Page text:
Today’s older Americans enjoy longer lives and better physical function than did previous generations, although, for some, an increased burden in housing costs and rising obesity may compromise these gains, according to a comprehensive federal look at aging. The report, Older Americans 2012: Key Indicators of Well-Being, tracks trends at regular intervals to see how older people are faring as the U.S. population grows older.
In 2010, 40 million people age 65 and over accounted for 13 percent of the total population in the United States. In 2030, the number and proportion of older Americans is expected to grow significantly — to 72 million, representing nearly 20 percent of the population said the report, by the Federal Interagency Forum on Aging-Related Statistics.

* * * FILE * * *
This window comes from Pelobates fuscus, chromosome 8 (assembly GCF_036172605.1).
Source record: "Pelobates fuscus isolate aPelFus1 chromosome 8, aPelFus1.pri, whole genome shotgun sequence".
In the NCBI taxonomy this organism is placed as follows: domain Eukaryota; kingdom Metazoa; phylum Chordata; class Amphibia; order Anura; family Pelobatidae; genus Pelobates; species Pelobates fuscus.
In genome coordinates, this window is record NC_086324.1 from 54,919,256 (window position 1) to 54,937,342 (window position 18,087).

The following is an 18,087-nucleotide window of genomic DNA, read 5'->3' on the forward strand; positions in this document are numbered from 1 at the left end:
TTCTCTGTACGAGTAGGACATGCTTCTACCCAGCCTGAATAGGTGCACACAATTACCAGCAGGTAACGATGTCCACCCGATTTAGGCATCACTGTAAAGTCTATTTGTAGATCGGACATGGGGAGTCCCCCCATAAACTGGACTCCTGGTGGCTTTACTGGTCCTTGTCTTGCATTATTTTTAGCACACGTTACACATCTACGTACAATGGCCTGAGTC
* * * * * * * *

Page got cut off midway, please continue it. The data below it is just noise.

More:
Older Americans 2012, the sixth report prepared by the Forum since 2000, provides an updated and accessible compendium of indicators, drawn from official statistics about the well-being of Americans primarily age 65 and older. The 176-page report provides a broad description of areas of well-being that are improving for older Americans and those that are not. Thirty-seven key indicators are categorized into five broad areas — population, economics, health status, health risks and behaviors, and health care. This year’s report also includes a special feature on the end of life. Read More